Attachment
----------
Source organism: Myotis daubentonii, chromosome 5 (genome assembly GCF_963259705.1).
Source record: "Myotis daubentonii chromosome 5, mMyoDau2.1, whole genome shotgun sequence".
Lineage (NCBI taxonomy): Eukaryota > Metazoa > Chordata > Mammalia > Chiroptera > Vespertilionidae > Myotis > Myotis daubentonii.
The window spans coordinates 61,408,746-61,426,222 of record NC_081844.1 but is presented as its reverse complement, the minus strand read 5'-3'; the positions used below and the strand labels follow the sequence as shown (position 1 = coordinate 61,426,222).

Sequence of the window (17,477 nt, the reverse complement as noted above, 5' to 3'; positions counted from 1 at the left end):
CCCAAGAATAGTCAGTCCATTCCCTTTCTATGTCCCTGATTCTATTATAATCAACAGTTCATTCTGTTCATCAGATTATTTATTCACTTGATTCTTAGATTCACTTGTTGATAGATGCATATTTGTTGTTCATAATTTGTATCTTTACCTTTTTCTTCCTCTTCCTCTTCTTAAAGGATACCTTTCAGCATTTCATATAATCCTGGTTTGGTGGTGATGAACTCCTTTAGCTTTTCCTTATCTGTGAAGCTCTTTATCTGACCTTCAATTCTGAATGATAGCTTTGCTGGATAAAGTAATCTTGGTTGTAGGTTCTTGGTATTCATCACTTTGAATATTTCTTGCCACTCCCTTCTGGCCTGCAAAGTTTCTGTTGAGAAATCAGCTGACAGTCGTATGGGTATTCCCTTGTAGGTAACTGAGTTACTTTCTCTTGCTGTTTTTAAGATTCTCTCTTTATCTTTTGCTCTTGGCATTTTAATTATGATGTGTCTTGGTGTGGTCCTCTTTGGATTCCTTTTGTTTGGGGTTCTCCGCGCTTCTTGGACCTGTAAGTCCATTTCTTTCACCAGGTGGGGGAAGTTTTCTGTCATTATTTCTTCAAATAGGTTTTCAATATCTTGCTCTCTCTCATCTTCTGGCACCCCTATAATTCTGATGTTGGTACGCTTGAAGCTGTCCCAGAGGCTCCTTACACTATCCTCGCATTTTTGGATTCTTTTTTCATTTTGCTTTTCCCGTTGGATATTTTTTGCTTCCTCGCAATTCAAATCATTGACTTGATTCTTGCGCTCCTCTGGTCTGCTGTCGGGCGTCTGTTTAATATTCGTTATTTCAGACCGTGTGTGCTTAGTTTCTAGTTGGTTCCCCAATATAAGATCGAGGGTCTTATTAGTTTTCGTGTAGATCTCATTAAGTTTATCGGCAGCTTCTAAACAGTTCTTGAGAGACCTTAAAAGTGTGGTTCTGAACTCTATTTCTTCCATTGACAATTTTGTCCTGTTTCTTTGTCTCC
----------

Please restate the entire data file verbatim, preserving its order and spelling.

Source organism: Myotis daubentonii, chromosome 5 (genome assembly GCF_963259705.1).
Source record: "Myotis daubentonii chromosome 5, mMyoDau2.1, whole genome shotgun sequence".
Lineage (NCBI taxonomy): Eukaryota > Metazoa > Chordata > Mammalia > Chiroptera > Vespertilionidae > Myotis > Myotis daubentonii.
The window spans coordinates 61,408,746-61,426,222 of record NC_081844.1 but is presented as its reverse complement, the minus strand read 5'-3'; the positions used below and the strand labels follow the sequence as shown (position 1 = coordinate 61,426,222).

Sequence of the window (17,477 nt, the reverse complement as noted above, 5' to 3'; positions counted from 1 at the left end):
CCCAAGAATAGTCAGTCCATTCCCTTTCTATGTCCCTGATTCTATTATAATCAACAGTTCATTCTGTTCATCAGATTATTTATTCACTTGATTCTTAGATTCACTTGTTGATAGATGCATATTTGTTGTTCATAATTTGTATCTTTACCTTTTTCTTCCTCTTCCTCTTCTTAAAGGATACCTTTCAGCATTTCATATAATCCTGGTTTGGTGGTGATGAACTCCTTTAGCTTTTCCTTATCTGTGAAGCTCTTTATCTGACCTTCAATTCTGAATGATAGCTTTGCTGGATAAAGTAATCTTGGTTGTAGGTTCTTGGTATTCATCACTTTGAATATTTCTTGCCACTCCCTTCTGGCCTGCAAAGTTTCTGTTGAGAAATCAGCTGACAGTCGTATGGGTATTCCCTTGTAGGTAACTGAGTTACTTTCTCTTGCTGTTTTTAAGATTCTCTCTTTATCTTTTGCTCTTGGCATTTTAATTATGATGTGTCTTGGTGTGGTCCTCTTTGGATTCCTTTTGTTTGGGGTTCTCCGCGCTTCTTGGACCTGTAAGTCCATTTCTTTCACCAGGTGGGGGAAGTTTTCTGTCATTATTTCTTCAAATAGGTTTTCAATATCTTGCTCTCTCTCATCTTCTGGCACCCCTATAATTCTGATGTTGGTACGCTTGAAGCTGTCCCAGAGGCTCCTTACACTATCCTCGCATTTTTGGATTCTTTTTTCATTTTGCTTTTCCCGTTGGATATTTTTTGCTTCCTCGCAATTCAAATCATTGACTTGATTCTTGCGCTCCTCTGGTCTGCTGTCGGGCGTCTGTTTAATATTCGTTATTTCAGACCGTGTGTGCTTAGTTTCTAGTTGGTTCCCCAATATAAGATCGAGGGTCTTATTAGTTTTCGTGTAGATCTCATTAAGTTTATCGGCAGCTTCTAAACAGTTCTTGAGAGACCTTAAAAGTGTGGTTCTGAACTCTATTTCTTCCATTGACAATTTTGTCCTGTTTCTTTGTCTCC